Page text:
In the new issue of Vanity Fair Farrah Fawcett and Ryan O'Neal are described as "the Angelina and Brad of their day," which seems unfair to Brad Pitt, considering he's never shot at or hit on one of his kids.
Vanity Fair bills the article "Beautiful People, Ugly Choices," as "a definitive portrait of Fawcett's meteoric rise, turbulent second act, and tragic final chapter." Unfortunately, the story mainly offers the definitive portrait of what a horrible partner and father Ryan O'Neal is, without getting at who Farrah really was, or why she chose to stay with O'Neal on and off for 30 years. The profile will be published as the cover story of one of Vanity Fair's two September covers (the other features Michael Jackson), which will be available on August 5 in New York and Los Angeles and on August 11 nationally. Below are excerpts from an advance copy of the article.
Author Leslie Bennetts first interviewed Ryan in June, after Farrah had been hospitalized with an infection in the port in her chest, which was installed because the veins in her arm collapsed from the many injections she received during her three year battle with anal cancer. Bennetts writes that Farrah's condition was so bad Ryan was "desperately trying to sustain himself with gallows humor," such as joking that he and her loved ones were just trying to get their hands on her money.
He made another crack about the 2007 incident which led to his arrest on assault and weapons charges. Ryan claims he fired a shot at his son Griffin O'Neal because he swung a fireplace poker at him. (Griffin accidentally hit his pregnant 22-year-old girlfriend in the head instead of his father.)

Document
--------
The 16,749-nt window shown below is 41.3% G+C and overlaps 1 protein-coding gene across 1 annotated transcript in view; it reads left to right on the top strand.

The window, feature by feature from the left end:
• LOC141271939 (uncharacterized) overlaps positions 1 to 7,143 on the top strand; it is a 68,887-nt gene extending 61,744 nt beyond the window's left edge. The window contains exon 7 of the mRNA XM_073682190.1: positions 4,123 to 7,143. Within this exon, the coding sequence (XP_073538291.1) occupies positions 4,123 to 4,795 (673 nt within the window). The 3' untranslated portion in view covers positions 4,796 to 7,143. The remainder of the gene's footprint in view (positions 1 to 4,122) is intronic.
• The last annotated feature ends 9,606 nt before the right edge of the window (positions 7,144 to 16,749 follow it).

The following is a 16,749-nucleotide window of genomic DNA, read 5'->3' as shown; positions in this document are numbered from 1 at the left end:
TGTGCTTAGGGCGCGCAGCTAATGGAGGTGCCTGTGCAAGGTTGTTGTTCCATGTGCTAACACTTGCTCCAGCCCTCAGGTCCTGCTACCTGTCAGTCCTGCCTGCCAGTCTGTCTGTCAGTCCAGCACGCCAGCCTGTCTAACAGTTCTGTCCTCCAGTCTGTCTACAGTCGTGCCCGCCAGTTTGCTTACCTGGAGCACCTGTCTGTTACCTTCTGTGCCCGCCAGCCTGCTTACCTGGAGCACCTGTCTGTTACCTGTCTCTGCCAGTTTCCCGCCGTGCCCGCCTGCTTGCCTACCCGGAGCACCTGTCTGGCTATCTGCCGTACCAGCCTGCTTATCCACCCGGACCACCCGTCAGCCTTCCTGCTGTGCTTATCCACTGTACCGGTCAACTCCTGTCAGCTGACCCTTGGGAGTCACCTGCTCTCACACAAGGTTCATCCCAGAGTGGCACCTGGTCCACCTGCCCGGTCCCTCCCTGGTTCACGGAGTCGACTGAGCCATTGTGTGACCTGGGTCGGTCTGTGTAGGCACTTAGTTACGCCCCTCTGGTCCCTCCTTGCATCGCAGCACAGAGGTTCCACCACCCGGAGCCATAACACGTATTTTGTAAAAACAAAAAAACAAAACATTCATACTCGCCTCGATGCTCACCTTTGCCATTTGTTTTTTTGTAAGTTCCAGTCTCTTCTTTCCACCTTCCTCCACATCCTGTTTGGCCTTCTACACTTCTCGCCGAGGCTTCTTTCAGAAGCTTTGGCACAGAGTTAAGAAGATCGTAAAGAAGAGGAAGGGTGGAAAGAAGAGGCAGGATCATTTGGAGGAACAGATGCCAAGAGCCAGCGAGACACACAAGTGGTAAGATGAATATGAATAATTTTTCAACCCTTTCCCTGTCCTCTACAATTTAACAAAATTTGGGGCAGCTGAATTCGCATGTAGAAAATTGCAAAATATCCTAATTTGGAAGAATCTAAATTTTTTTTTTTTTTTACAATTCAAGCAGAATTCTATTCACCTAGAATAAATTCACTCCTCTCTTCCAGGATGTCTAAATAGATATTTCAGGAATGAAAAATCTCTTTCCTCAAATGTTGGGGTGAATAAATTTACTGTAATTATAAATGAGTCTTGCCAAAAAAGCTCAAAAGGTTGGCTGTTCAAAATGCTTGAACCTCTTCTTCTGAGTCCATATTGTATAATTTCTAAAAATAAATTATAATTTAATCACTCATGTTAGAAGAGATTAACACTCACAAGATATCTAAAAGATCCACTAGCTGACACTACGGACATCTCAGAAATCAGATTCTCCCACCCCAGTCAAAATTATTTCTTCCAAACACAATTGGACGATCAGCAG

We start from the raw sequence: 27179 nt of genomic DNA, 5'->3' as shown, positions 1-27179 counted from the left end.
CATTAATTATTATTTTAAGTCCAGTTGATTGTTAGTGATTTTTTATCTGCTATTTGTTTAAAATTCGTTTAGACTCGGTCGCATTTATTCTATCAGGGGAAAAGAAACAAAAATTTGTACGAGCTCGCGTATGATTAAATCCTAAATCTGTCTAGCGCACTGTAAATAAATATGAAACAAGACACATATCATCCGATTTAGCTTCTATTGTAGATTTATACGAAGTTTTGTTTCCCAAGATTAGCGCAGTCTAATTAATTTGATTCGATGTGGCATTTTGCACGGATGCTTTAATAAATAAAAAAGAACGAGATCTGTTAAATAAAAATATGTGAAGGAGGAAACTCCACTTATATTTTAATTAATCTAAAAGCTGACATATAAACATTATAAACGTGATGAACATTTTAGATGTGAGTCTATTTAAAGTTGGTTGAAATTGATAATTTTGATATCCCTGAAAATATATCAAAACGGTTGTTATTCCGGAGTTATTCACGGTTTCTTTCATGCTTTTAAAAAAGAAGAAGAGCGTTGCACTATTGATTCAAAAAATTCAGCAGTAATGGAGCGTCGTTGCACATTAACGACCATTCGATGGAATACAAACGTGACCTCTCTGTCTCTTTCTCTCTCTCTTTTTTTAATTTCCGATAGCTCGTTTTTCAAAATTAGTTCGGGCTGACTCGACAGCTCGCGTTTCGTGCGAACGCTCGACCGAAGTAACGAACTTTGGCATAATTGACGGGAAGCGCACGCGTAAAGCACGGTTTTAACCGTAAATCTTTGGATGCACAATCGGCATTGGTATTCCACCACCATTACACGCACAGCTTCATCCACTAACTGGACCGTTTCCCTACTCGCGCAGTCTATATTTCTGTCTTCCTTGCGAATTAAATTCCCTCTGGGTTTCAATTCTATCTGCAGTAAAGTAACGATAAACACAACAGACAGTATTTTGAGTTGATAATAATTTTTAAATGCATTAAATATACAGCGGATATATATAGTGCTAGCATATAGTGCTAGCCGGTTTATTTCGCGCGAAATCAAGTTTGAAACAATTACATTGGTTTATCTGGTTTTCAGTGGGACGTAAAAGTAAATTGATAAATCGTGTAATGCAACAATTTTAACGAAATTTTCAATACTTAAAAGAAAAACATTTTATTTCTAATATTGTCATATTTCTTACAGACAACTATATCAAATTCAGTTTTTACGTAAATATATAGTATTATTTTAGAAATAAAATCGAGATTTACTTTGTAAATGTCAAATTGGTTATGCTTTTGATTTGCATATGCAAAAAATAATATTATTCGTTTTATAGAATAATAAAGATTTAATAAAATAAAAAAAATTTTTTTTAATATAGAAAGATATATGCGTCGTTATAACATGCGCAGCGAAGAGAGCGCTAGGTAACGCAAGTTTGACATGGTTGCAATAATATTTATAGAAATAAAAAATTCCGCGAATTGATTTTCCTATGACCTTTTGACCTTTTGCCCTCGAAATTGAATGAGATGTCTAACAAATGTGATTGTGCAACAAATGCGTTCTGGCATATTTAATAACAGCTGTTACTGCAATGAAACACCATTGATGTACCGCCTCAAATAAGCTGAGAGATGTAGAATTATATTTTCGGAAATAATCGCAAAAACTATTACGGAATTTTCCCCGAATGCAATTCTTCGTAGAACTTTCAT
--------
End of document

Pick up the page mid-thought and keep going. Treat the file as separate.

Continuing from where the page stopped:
"When [Farrah] turned 60, we had this celebratory birthday where I shot my son," O'Neal said, his tone as casual as if there had been nothing conversation-stopping about such a remark. "I could have hit him, but I missed. Farrah was lying in bed, and she could hear it all—fights, swinging, gunshots. Welcome to the O'Neals'!"
In her final days, much of the public's perception of Farrah's condition was shaped by anecdotes Ryan fed to the press, which were apparently more rehearsed than they appeared. Ryan's revelation during an interview with Barbara Walters in June that he had "asked her to marry me, again, and she's agreed" was widely reported, along with his joke that he'd dress for the ceremony, "like a gigolo, you know? With a little thin mustache and slicked-back hair." Bennetts says that Ryan had already tried out the exact same lines on her, but in his first draft of the story he sounded far less sincere. Originally, he described his outfit as "a boulevardier in a silk suit, taking her for her money." Griffin claims Farrah never intended to marry his father, and that he only cared for her while she was ill because he wanted to be written into her will. No one has disputed that Ryan stayed by Farrah's side throughout her illness and to be fair, Griffin is obviously not an impartial source on the matter.